A coroner has demanded action by Bedford Hospital to close loopholes in procedures and training that she believes may lead to more patient deaths.
Bedfordshire and Luton assistant coroner, Amy Street, has slapped a Prevention of Future Deaths report on Bedford Hospital, following the case of a pensioner who became dizzy, fell over and fatally banged her head while being taken to the toilet.
Eighty-seven-year-old Pamela Evans died of a subdural haematoma (bleeding on the brain) on November 4, 2018, one week after the fall, in the coronary care unit, which the coroner said could NOT have been prevented.
“In my opinion, there is a risk that future deaths could occur unless action is taken,” said the coroner in her report, which was published this week. An inquest was held on July 25 this year.
The coroner said the woman also had the appropriate help from a nurse, who had accompanied her on her frame as she went to relieve herself at 3.45am. She had been under cardiac investigation for dizziness, fainting and falls but was due to be discharged the next day following the insertion of a heart beat recorder.
However, the coroner found that “despite the increasing concern of nursing staff, she was not seen by a doctor until 0600; the relevant medical team was attending a cardiac arrest and the critical care outreach team was not called.”
The coroner found a loophole in the way patients are assessed and possibly in the training of staff to deal with such incidents. Although she said in the case of Pamela Evans, medical intervention would not have changed the outcome.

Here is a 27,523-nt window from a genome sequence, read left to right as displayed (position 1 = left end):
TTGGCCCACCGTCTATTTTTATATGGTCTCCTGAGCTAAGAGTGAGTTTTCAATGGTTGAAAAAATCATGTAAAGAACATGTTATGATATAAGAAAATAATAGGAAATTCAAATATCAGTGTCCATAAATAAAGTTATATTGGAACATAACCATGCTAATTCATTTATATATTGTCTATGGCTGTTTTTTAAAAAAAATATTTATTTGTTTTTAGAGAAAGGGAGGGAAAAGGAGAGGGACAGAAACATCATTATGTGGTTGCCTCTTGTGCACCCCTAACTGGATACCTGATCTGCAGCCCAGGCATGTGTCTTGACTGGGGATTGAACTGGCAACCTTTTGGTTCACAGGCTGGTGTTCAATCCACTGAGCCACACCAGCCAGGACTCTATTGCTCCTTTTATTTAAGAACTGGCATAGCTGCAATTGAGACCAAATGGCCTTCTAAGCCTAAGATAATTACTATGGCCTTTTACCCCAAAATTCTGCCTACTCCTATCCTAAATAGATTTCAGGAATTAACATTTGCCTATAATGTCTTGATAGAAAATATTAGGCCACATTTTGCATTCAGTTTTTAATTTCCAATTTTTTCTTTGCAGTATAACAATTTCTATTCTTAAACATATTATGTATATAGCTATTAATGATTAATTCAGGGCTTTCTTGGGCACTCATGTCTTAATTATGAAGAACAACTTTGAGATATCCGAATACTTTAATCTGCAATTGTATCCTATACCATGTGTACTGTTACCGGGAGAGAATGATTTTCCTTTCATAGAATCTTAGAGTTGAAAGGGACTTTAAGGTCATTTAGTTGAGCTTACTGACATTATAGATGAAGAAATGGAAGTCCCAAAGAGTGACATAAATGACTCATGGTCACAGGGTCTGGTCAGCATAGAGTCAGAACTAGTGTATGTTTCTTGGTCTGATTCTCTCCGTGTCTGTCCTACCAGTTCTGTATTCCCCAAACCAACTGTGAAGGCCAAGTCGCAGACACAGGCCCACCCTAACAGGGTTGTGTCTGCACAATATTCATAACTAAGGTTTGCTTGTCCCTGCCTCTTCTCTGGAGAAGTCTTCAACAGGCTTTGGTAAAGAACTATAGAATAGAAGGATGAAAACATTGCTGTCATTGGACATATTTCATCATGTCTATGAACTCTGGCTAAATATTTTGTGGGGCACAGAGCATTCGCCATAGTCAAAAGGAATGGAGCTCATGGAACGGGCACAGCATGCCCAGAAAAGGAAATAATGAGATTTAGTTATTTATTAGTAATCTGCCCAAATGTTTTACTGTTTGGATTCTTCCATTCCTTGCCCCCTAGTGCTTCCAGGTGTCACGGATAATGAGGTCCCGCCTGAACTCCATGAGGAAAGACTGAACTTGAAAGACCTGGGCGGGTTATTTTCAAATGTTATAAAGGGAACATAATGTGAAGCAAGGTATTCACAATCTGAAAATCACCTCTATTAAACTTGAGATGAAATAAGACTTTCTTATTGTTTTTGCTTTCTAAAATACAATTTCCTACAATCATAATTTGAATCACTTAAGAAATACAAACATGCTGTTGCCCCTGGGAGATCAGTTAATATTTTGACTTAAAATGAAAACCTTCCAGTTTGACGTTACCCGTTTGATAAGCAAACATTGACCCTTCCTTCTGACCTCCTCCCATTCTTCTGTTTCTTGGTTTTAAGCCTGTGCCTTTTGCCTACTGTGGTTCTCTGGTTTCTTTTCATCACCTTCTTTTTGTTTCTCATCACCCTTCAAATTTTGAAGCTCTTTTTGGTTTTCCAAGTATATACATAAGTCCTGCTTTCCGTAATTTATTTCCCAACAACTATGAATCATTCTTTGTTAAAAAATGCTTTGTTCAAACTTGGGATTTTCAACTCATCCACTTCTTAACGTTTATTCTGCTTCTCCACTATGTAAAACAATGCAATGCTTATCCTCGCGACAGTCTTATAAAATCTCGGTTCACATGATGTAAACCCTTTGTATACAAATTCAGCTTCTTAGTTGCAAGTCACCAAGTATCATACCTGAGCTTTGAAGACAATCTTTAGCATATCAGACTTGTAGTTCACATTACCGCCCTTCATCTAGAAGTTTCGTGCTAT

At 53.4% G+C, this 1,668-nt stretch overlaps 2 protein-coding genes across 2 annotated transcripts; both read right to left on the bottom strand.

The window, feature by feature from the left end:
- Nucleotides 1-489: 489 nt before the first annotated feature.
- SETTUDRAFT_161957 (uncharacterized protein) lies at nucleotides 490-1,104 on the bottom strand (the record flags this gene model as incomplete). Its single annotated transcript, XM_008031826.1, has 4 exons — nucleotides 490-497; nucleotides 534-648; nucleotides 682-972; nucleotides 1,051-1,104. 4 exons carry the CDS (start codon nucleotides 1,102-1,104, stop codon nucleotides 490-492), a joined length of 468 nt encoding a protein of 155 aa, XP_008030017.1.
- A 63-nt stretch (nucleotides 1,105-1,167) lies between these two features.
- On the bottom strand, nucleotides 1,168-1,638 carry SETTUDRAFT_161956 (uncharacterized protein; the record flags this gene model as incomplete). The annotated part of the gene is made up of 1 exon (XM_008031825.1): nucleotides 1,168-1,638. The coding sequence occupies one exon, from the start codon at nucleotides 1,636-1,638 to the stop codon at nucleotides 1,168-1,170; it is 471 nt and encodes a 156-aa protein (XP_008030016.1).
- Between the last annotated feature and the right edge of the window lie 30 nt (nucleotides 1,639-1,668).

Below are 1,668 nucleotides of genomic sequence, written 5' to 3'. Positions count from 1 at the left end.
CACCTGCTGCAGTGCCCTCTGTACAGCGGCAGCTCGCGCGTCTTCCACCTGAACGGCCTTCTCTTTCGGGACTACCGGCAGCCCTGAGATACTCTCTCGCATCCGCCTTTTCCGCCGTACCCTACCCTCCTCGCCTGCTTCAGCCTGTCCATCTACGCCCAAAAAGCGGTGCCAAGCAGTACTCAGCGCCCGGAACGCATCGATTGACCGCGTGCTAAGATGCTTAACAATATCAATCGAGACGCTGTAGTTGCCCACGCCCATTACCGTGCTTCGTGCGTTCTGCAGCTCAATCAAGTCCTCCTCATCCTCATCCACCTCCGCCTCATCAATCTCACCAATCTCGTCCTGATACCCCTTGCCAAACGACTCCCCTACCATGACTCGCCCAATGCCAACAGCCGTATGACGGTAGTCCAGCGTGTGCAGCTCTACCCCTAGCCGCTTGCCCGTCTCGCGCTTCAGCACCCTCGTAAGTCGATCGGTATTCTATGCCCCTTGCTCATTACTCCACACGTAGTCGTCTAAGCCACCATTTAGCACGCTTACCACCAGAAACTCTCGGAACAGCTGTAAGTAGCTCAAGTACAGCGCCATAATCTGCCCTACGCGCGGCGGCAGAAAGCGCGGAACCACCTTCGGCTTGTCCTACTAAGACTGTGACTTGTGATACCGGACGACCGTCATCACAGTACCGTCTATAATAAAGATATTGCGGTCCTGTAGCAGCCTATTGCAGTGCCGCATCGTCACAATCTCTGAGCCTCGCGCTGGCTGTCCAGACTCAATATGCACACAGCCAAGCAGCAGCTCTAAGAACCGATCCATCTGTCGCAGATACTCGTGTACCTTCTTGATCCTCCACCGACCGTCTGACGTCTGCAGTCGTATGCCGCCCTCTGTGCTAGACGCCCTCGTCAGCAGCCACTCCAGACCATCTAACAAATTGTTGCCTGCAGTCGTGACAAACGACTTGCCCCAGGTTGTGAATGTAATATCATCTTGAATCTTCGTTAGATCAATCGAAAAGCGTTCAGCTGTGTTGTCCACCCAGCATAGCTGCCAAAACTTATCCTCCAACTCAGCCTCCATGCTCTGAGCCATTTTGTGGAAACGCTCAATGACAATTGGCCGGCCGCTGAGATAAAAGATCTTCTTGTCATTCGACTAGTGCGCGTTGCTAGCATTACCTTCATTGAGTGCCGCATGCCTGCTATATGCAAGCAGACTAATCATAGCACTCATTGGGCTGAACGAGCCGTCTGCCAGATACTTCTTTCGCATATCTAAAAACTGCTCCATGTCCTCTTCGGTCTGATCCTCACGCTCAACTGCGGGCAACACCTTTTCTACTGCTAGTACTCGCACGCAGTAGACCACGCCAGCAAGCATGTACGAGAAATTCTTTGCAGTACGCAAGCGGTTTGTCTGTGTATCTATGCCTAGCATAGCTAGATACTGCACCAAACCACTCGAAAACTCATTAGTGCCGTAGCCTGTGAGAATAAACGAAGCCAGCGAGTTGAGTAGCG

In her report, the coroner said: “If the relevant medical team is busy dealing with another emergency, a patient may still face delay receiving potentially life-saving measures, even if the critical care outreach team is called.”
The coroner found a mismatch between the intention of senior nurses that staff should call the critical care team when they have concerns about a patient and the understanding of some nurses.
She said there is a lack of an audit to assess the understanding of the nurses and a lack of knowledge within the Trust of whether training has been effective.
The coroner added that, “I am therefore concerned that significant and potentially life-saving learning may be missed by the trust in the future even if serious incident investigations are carried out.”
The coroner has given the hospital until November 29 to report details of action taken or proposed to be taken, setting out the timetable for action. They can also explain why no action is proposed.
A spokesman for Bedford Hospital NHS Trust said that the hospital does not routinely comment on individual patient cases.
“In addition, certain patient cases could be undergoing investigation to respond to a Coroner’s report, in which it would be inappropriate for the hospital to make any comment about such cases during this time,” the spokesman said
Words: Local Democracy Reporter David Tooley